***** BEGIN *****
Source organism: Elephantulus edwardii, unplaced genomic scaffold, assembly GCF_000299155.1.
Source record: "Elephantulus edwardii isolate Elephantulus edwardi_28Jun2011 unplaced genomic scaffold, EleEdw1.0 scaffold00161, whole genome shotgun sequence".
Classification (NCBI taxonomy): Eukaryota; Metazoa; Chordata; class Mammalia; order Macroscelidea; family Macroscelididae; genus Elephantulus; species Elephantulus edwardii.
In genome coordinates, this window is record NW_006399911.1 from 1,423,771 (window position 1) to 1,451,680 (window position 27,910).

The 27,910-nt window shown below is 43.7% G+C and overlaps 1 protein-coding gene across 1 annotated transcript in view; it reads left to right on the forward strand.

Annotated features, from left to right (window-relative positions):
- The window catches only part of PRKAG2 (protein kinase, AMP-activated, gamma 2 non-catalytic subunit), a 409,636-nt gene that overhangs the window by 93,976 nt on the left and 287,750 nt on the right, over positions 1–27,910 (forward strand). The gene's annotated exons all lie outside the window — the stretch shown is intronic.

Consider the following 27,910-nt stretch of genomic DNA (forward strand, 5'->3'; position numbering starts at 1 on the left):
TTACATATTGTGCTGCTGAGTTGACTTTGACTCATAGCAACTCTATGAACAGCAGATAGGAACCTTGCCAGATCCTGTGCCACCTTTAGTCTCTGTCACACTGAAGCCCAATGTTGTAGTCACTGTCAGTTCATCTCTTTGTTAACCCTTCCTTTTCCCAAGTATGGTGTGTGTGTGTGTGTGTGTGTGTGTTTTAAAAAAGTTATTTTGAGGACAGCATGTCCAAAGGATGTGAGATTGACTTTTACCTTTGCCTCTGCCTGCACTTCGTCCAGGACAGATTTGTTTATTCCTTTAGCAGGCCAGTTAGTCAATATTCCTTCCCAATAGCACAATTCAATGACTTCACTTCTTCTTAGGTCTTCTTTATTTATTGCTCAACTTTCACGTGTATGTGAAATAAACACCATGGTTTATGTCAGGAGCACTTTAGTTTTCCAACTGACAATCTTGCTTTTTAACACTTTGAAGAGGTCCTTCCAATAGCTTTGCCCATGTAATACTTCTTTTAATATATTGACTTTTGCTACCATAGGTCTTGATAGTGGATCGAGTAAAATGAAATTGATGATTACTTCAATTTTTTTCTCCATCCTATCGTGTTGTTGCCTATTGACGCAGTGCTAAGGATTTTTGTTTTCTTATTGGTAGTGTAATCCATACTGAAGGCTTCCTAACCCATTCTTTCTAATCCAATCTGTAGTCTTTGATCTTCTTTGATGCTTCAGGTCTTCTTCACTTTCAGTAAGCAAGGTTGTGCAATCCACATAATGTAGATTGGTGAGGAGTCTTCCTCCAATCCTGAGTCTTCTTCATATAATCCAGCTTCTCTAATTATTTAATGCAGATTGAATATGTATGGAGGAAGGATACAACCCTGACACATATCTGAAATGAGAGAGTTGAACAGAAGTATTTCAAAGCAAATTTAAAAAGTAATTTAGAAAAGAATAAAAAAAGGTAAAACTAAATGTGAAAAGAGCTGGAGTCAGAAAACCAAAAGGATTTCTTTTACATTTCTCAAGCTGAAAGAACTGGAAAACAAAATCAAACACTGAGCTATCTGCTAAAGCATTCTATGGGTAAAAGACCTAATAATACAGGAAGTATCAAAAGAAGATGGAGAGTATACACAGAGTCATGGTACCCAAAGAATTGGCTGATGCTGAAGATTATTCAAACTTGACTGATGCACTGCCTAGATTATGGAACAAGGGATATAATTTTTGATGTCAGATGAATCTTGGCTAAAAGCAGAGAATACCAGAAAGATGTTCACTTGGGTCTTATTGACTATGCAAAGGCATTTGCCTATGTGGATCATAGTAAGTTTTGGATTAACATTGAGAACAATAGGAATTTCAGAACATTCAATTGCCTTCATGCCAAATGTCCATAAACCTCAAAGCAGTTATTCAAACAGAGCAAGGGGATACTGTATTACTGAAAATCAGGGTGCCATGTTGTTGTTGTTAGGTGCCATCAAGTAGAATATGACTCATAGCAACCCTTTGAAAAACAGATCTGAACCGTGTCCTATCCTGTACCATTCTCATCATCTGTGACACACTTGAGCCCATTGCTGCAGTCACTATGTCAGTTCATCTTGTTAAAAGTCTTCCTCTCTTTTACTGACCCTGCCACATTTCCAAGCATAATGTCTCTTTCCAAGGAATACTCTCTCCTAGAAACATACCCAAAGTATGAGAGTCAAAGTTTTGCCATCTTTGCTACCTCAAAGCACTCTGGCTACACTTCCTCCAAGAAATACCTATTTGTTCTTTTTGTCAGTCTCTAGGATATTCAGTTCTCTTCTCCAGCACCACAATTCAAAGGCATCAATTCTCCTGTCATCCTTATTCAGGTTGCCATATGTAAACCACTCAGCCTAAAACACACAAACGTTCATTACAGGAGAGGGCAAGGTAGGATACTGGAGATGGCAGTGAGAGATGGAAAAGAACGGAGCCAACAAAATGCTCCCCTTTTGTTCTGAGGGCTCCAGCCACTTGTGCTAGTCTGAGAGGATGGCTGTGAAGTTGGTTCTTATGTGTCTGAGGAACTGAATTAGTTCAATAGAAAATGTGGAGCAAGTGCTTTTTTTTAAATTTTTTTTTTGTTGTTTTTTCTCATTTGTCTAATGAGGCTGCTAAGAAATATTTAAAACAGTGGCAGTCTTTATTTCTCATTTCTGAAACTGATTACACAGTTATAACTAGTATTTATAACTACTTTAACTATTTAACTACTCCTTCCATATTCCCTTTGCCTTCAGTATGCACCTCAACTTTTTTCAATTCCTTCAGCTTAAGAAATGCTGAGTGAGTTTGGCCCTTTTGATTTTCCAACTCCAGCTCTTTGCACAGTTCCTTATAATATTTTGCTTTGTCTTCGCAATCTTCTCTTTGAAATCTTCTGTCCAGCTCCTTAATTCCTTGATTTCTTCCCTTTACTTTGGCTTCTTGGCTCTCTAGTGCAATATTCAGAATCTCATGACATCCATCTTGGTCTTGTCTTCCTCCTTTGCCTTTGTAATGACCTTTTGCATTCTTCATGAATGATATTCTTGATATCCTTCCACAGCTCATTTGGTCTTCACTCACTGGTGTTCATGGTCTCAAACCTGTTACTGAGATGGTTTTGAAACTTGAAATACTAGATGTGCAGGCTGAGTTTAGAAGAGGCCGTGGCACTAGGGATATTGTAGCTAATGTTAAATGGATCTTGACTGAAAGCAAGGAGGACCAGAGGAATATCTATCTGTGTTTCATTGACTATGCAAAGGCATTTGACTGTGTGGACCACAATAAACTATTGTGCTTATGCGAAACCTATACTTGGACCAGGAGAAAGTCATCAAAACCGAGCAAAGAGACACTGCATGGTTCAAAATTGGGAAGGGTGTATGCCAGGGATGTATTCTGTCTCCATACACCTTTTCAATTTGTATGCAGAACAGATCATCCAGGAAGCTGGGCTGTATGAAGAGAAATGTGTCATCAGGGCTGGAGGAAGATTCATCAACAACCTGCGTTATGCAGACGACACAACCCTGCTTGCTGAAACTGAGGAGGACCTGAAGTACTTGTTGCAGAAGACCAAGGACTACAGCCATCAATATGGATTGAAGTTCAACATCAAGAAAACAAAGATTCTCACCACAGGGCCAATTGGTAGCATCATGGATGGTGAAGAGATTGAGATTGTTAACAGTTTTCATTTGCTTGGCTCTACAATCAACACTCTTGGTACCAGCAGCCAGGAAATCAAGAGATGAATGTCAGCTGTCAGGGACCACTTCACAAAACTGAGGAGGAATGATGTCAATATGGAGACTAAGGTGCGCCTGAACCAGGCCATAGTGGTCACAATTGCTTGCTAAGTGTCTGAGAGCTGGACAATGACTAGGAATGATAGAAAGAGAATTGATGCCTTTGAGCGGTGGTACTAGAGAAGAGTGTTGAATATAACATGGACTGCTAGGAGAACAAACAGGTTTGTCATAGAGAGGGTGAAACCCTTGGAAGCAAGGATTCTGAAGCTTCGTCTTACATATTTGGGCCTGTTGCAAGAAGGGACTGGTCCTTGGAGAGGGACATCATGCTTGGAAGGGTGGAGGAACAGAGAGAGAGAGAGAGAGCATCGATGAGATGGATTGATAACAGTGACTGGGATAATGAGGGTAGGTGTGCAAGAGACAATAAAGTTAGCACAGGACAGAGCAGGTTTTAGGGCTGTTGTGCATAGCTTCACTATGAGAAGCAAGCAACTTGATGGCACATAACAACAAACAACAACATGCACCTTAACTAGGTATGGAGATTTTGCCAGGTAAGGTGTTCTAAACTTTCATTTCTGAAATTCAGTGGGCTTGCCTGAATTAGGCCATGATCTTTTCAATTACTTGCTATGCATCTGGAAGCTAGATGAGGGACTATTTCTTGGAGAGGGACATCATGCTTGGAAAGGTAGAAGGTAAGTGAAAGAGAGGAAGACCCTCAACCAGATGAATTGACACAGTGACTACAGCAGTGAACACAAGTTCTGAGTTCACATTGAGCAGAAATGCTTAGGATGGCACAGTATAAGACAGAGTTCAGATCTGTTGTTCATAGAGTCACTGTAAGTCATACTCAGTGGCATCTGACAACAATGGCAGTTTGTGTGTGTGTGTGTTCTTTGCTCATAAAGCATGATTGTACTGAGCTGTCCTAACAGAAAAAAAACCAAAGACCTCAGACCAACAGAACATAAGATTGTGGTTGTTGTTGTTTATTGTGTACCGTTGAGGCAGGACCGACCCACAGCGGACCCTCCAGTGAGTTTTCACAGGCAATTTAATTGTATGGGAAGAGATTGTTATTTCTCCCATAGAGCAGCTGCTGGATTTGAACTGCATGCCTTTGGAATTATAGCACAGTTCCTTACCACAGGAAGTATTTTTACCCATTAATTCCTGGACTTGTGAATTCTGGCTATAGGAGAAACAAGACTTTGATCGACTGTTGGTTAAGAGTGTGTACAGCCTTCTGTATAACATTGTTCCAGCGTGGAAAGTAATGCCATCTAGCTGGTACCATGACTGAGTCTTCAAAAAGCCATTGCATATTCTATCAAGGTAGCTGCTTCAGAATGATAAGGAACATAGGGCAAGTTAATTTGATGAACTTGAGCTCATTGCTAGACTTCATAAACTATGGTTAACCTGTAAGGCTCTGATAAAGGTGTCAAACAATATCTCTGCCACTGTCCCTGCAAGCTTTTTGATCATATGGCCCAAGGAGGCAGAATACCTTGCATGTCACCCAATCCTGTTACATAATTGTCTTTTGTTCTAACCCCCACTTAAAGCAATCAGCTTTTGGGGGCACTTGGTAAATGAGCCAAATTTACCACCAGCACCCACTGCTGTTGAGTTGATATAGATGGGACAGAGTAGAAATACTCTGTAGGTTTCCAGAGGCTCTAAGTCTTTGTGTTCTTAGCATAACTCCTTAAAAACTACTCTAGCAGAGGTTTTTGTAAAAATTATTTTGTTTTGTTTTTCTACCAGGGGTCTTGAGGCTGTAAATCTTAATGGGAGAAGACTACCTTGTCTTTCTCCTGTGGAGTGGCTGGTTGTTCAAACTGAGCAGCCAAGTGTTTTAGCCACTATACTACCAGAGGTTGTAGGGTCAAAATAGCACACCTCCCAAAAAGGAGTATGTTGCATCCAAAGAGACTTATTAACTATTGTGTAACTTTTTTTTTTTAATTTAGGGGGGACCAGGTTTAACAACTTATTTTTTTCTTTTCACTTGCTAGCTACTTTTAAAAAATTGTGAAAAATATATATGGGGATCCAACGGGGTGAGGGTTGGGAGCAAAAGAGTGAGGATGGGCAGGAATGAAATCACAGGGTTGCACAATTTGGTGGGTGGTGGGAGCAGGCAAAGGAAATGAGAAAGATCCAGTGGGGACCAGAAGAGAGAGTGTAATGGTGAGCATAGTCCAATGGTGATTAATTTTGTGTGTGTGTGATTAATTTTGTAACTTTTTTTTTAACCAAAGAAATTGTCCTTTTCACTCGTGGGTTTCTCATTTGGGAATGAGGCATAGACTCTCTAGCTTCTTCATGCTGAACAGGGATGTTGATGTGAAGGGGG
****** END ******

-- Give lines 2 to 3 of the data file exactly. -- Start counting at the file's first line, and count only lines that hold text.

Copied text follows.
Source record: "Elephantulus edwardii isolate Elephantulus edwardi_28Jun2011 unplaced genomic scaffold, EleEdw1.0 scaffold00161, whole genome shotgun sequence".
Classification (NCBI taxonomy): Eukaryota; Metazoa; Chordata; class Mammalia; order Macroscelidea; family Macroscelididae; genus Elephantulus; species Elephantulus edwardii.